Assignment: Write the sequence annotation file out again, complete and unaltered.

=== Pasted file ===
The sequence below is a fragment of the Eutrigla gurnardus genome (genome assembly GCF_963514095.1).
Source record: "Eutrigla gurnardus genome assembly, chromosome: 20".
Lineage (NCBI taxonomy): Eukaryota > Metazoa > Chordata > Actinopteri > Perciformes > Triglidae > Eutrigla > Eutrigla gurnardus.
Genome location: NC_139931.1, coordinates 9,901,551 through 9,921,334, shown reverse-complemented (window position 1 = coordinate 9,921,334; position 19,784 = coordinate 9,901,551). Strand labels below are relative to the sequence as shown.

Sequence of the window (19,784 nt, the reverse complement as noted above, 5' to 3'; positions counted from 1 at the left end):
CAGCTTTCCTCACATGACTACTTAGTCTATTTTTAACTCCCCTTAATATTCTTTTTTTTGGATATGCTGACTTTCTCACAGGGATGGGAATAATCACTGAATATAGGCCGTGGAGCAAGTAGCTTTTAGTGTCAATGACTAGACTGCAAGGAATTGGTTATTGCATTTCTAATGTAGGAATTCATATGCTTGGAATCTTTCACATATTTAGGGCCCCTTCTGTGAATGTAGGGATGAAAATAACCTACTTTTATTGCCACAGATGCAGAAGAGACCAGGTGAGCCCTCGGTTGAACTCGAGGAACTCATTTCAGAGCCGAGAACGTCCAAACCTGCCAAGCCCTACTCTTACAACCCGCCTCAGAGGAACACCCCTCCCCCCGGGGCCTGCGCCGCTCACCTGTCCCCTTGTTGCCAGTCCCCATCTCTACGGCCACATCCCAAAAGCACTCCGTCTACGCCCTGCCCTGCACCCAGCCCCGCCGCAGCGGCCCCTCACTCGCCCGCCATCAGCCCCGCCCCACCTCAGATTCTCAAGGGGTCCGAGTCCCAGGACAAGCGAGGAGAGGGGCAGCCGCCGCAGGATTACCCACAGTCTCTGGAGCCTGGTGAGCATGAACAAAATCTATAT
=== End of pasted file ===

The sequence below is a fragment of the Eutrigla gurnardus genome (genome assembly GCF_963514095.1).
Source record: "Eutrigla gurnardus genome assembly, chromosome: 20".
Lineage (NCBI taxonomy): Eukaryota > Metazoa > Chordata > Actinopteri > Perciformes > Triglidae > Eutrigla > Eutrigla gurnardus.
Genome location: NC_139931.1, coordinates 9,901,551 through 9,921,334, shown reverse-complemented (window position 1 = coordinate 9,921,334; position 19,784 = coordinate 9,901,551). Strand labels below are relative to the sequence as shown.

Sequence of the window (19,784 nt, the reverse complement as noted above, 5' to 3'; positions counted from 1 at the left end):
CAGCTTTCCTCACATGACTACTTAGTCTATTTTTAACTCCCCTTAATATTCTTTTTTTTGGATATGCTGACTTTCTCACAGGGATGGGAATAATCACTGAATATAGGCCGTGGAGCAAGTAGCTTTTAGTGTCAATGACTAGACTGCAAGGAATTGGTTATTGCATTTCTAATGTAGGAATTCATATGCTTGGAATCTTTCACATATTTAGGGCCCCTTCTGTGAATGTAGGGATGAAAATAACCTACTTTTATTGCCACAGATGCAGAAGAGACCAGGTGAGCCCTCGGTTGAACTCGAGGAACTCATTTCAGAGCCGAGAACGTCCAAACCTGCCAAGCCCTACTCTTACAACCCGCCTCAGAGGAACACCCCTCCCCCCGGGGCCTGCGCCGCTCACCTGTCCCCTTGTTGCCAGTCCCCATCTCTACGGCCACATCCCAAAAGCACTCCGTCTACGCCCTGCCCTGCACCCAGCCCCGCCGCAGCGGCCCCTCACTCGCCCGCCATCAGCCCCGCCCCACCTCAGATTCTCAAGGGGTCCGAGTCCCAGGACAAGCGAGGAGAGGGGCAGCCGCCGCAGGATTACCCACAGTCTCTGGAGCCTGGTGAGCATGAACAAAATCTATAT